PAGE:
Monday, August 17, 2009

Which magazine - September

The September edition of Which? dropped through the door this morning with a few interesting articles.

I'll lightly deal with a few before getting to the meat.

A quick review on PAS (Point and Shoot) cameras highlighting the niceness that is Face Detection, dynamic range and wide-angle lenses. Interesting for me to note that not one of the 12 compact cameras listed had a viewfinder, all relied on the LCD screen on the back, which made it most curious that one of the cons for the third-place Canon Powershot SX200 was "No viewfinder".

A quick review over cordless home phones and although the size of the phonebook was mentioned whether it was shared or not wasn't .

Printers and I was most amused to read "Inkjet printers are more versatile than laser printers because they can print photographs" and laser printers can't because? It's just data and colour laser printers use the same CMYK profile as inkjets. Okay they may lack the Photo Black or Light Cyan/Magenta of inkjets, but that doesn't mean they're incapable. Heck they can even print on glossy paper now. As of this minute they might not be as good as an inkjet, but they can be a mite sight faster.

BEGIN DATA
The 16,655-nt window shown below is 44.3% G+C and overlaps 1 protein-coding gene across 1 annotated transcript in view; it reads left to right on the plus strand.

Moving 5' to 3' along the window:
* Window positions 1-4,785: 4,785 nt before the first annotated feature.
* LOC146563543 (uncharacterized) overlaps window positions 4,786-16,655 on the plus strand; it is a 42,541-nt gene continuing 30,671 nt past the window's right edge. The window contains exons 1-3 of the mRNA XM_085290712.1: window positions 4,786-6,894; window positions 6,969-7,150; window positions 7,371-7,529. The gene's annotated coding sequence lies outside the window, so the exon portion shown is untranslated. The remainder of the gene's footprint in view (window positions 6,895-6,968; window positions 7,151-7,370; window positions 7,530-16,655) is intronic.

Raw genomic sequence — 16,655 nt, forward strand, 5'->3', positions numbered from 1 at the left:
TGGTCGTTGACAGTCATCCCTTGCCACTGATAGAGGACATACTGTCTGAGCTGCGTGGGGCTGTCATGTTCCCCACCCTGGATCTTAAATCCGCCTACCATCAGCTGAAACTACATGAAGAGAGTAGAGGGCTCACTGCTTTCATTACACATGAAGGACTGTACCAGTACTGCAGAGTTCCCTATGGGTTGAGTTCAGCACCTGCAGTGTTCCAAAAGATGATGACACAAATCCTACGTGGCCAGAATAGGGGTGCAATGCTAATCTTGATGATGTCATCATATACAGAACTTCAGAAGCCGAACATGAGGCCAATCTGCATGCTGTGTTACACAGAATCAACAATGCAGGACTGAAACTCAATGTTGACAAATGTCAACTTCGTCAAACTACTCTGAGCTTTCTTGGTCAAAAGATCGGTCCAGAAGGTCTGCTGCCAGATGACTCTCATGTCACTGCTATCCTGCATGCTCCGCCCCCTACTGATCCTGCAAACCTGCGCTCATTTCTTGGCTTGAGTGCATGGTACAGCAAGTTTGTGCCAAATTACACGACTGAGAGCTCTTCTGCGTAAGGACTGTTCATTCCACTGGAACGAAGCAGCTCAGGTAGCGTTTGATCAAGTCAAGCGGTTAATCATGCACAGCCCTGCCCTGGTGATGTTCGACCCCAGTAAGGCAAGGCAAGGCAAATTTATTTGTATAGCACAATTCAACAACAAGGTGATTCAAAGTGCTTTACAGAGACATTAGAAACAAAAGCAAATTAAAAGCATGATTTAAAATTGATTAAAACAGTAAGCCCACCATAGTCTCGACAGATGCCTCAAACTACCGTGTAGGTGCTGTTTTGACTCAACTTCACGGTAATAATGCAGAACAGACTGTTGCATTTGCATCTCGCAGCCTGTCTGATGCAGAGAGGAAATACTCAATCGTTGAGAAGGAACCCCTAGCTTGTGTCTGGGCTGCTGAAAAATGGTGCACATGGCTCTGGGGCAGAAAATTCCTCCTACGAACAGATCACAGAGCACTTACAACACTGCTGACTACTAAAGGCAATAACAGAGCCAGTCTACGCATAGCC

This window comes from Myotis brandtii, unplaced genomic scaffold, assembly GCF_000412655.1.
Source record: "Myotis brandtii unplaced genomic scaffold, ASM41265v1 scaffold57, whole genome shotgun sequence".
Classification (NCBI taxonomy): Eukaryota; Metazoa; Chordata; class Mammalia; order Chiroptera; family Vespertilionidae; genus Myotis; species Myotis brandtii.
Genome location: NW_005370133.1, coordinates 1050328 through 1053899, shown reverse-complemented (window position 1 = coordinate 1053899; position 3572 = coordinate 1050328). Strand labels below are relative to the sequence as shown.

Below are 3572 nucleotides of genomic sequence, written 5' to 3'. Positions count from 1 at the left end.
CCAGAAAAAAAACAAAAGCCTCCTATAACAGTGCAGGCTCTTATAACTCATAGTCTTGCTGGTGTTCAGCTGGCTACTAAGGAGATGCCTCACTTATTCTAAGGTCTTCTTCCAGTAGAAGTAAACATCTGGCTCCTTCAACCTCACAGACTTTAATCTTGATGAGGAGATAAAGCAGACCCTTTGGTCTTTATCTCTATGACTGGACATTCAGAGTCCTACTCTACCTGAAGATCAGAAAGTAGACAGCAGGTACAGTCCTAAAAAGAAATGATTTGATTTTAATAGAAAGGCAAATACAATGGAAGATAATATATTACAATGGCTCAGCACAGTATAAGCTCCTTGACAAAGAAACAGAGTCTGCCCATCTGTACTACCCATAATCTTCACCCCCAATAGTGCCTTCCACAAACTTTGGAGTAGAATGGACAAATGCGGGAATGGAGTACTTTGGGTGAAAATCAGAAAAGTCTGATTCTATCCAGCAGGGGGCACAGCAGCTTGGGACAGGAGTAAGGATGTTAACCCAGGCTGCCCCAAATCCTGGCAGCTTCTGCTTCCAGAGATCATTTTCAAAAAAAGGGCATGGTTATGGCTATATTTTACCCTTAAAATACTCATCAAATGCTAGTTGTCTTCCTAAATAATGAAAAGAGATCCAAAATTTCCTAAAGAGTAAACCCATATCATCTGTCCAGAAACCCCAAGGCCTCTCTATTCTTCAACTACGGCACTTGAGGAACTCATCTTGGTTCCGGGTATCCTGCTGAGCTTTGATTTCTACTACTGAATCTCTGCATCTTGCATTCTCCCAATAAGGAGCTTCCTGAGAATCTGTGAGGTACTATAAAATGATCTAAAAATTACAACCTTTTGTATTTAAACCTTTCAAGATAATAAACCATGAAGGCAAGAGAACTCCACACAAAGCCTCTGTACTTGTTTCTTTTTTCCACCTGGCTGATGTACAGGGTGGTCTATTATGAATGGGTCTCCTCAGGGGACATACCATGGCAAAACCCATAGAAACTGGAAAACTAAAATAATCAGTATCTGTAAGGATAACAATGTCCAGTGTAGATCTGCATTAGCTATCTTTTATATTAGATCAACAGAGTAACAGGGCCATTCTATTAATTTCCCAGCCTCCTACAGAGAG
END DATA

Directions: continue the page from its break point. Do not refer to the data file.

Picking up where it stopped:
[Update 26/10. The latest issue Nov 09 features a query from Deke Roberts on this very subject. The response from Which? was that most lasers won't print on glossy paper therefore are unsuitable, which is a far cry from can/can't]

And train fares. Turns out [shock horror] we're not always being told about the best deals available when trying to ride the rails. Gosh I'm sure it's got nothing to do with the number of different francises each selling multiple different tickets each with different stipulations about how they can be used.

Okay meat time - Parking charges investigated. Yay Which? research into parking fines. Amazingly they found that "most private parking signs were confusingly written" well you could have knocked me down with a feather.

We get a true-life tale highlighting the ever-helpful advice from the authorities in which a young man rents a flat with parking space and received a ticket when his permit slipped from view. The advice from the